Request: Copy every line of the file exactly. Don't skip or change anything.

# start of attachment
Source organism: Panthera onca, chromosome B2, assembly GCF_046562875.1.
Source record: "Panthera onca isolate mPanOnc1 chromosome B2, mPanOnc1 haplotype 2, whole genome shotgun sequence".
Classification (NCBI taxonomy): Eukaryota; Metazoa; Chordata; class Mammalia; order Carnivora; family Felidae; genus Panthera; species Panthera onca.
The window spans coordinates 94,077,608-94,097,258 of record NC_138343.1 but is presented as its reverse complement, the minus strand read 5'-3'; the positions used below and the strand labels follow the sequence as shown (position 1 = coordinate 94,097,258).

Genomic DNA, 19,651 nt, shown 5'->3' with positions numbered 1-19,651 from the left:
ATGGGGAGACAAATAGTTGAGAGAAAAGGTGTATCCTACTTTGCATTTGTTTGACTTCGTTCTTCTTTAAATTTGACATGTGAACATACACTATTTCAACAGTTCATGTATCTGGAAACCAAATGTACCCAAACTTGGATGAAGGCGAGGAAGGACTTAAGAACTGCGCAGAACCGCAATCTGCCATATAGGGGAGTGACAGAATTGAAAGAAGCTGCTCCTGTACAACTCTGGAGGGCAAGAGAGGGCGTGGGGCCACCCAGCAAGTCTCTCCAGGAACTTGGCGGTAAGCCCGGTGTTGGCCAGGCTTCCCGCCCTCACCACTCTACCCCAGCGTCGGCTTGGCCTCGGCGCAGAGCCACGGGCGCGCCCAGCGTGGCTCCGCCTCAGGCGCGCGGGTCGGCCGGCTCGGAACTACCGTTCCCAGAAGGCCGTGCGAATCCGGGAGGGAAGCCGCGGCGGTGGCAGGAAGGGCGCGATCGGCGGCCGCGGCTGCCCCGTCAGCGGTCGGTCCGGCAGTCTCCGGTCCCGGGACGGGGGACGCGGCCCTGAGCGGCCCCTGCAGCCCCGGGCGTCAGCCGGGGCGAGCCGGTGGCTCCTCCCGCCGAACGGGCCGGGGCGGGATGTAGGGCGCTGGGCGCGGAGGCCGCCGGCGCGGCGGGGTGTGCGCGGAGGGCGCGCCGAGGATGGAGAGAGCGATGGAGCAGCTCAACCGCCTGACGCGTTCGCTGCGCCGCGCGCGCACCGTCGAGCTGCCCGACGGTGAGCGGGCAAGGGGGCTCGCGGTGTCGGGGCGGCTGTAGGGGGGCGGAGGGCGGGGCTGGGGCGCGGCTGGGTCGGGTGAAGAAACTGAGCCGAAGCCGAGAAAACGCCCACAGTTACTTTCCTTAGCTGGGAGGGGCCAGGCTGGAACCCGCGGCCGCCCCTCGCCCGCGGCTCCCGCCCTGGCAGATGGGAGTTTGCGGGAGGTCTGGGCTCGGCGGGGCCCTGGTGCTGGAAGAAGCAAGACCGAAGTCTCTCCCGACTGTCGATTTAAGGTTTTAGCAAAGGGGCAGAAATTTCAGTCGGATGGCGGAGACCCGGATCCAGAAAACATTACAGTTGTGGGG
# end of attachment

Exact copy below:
Source organism: Panthera onca, chromosome B2, assembly GCF_046562875.1.
Source record: "Panthera onca isolate mPanOnc1 chromosome B2, mPanOnc1 haplotype 2, whole genome shotgun sequence".
Classification (NCBI taxonomy): Eukaryota; Metazoa; Chordata; class Mammalia; order Carnivora; family Felidae; genus Panthera; species Panthera onca.
The window spans coordinates 94,077,608-94,097,258 of record NC_138343.1 but is presented as its reverse complement, the minus strand read 5'-3'; the positions used below and the strand labels follow the sequence as shown (position 1 = coordinate 94,097,258).

Genomic DNA, 19,651 nt, shown 5'->3' with positions numbered 1-19,651 from the left:
ATGGGGAGACAAATAGTTGAGAGAAAAGGTGTATCCTACTTTGCATTTGTTTGACTTCGTTCTTCTTTAAATTTGACATGTGAACATACACTATTTCAACAGTTCATGTATCTGGAAACCAAATGTACCCAAACTTGGATGAAGGCGAGGAAGGACTTAAGAACTGCGCAGAACCGCAATCTGCCATATAGGGGAGTGACAGAATTGAAAGAAGCTGCTCCTGTACAACTCTGGAGGGCAAGAGAGGGCGTGGGGCCACCCAGCAAGTCTCTCCAGGAACTTGGCGGTAAGCCCGGTGTTGGCCAGGCTTCCCGCCCTCACCACTCTACCCCAGCGTCGGCTTGGCCTCGGCGCAGAGCCACGGGCGCGCCCAGCGTGGCTCCGCCTCAGGCGCGCGGGTCGGCCGGCTCGGAACTACCGTTCCCAGAAGGCCGTGCGAATCCGGGAGGGAAGCCGCGGCGGTGGCAGGAAGGGCGCGATCGGCGGCCGCGGCTGCCCCGTCAGCGGTCGGTCCGGCAGTCTCCGGTCCCGGGACGGGGGACGCGGCCCTGAGCGGCCCCTGCAGCCCCGGGCGTCAGCCGGGGCGAGCCGGTGGCTCCTCCCGCCGAACGGGCCGGGGCGGGATGTAGGGCGCTGGGCGCGGAGGCCGCCGGCGCGGCGGGGTGTGCGCGGAGGGCGCGCCGAGGATGGAGAGAGCGATGGAGCAGCTCAACCGCCTGACGCGTTCGCTGCGCCGCGCGCGCACCGTCGAGCTGCCCGACGGTGAGCGGGCAAGGGGGCTCGCGGTGTCGGGGCGGCTGTAGGGGGGCGGAGGGCGGGGCTGGGGCGCGGCTGGGTCGGGTGAAGAAACTGAGCCGAAGCCGAGAAAACGCCCACAGTTACTTTCCTTAGCTGGGAGGGGCCAGGCTGGAACCCGCGGCCGCCCCTCGCCCGCGGCTCCCGCCCTGGCAGATGGGAGTTTGCGGGAGGTCTGGGCTCGGCGGGGCCCTGGTGCTGGAAGAAGCAAGACCGAAGTCTCTCCCGACTGTCGATTTAAGGTTTTAGCAAAGGGGCAGAAATTTCAGTCGGATGGCGGAGACCCGGATCCAGAAAACATTACAGTTGTGGGG